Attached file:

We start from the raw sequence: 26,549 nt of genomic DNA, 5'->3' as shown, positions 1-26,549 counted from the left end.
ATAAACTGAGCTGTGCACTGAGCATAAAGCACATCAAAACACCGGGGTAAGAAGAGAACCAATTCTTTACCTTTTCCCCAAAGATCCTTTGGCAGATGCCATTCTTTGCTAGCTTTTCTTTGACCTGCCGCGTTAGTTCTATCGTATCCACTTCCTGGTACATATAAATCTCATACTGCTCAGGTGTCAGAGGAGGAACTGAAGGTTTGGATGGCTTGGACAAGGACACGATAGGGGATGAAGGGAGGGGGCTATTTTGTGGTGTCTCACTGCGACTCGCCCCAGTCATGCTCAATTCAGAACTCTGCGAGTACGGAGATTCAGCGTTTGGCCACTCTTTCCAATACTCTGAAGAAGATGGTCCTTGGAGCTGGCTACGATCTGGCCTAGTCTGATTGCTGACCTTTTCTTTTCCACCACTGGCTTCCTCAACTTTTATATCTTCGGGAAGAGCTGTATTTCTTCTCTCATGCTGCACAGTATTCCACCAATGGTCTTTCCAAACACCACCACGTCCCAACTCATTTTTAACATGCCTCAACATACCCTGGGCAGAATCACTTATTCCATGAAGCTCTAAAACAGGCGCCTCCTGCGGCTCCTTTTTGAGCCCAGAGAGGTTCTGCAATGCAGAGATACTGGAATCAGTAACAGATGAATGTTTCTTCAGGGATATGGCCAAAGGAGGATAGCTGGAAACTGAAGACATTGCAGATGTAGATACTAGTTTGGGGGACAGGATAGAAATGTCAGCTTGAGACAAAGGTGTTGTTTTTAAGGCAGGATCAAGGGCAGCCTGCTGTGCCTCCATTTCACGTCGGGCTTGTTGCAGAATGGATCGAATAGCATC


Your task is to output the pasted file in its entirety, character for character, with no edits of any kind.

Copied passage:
We start from the raw sequence: 26,549 nt of genomic DNA, 5'->3' as shown, positions 1-26,549 counted from the left end.
ATAAACTGAGCTGTGCACTGAGCATAAAGCACATCAAAACACCGGGGTAAGAAGAGAACCAATTCTTTACCTTTTCCCCAAAGATCCTTTGGCAGATGCCATTCTTTGCTAGCTTTTCTTTGACCTGCCGCGTTAGTTCTATCGTATCCACTTCCTGGTACATATAAATCTCATACTGCTCAGGTGTCAGAGGAGGAACTGAAGGTTTGGATGGCTTGGACAAGGACACGATAGGGGATGAAGGGAGGGGGCTATTTTGTGGTGTCTCACTGCGACTCGCCCCAGTCATGCTCAATTCAGAACTCTGCGAGTACGGAGATTCAGCGTTTGGCCACTCTTTCCAATACTCTGAAGAAGATGGTCCTTGGAGCTGGCTACGATCTGGCCTAGTCTGATTGCTGACCTTTTCTTTTCCACCACTGGCTTCCTCAACTTTTATATCTTCGGGAAGAGCTGTATTTCTTCTCTCATGCTGCACAGTATTCCACCAATGGTCTTTCCAAACACCACCACGTCCCAACTCATTTTTAACATGCCTCAACATACCCTGGGCAGAATCACTTATTCCATGAAGCTCTAAAACAGGCGCCTCCTGCGGCTCCTTTTTGAGCCCAGAGAGGTTCTGCAATGCAGAGATACTGGAATCAGTAACAGATGAATGTTTCTTCAGGGATATGGCCAAAGGAGGATAGCTGGAAACTGAAGACATTGCAGATGTAGATACTAGTTTGGGGGACAGGATAGAAATGTCAGCTTGAGACAAAGGTGTTGTTTTTAAGGCAGGATCAAGGGCAGCCTGCTGTGCCTCCATTTCACGTCGGGCTTGTTGCAGAATGGATCGAATAGCATC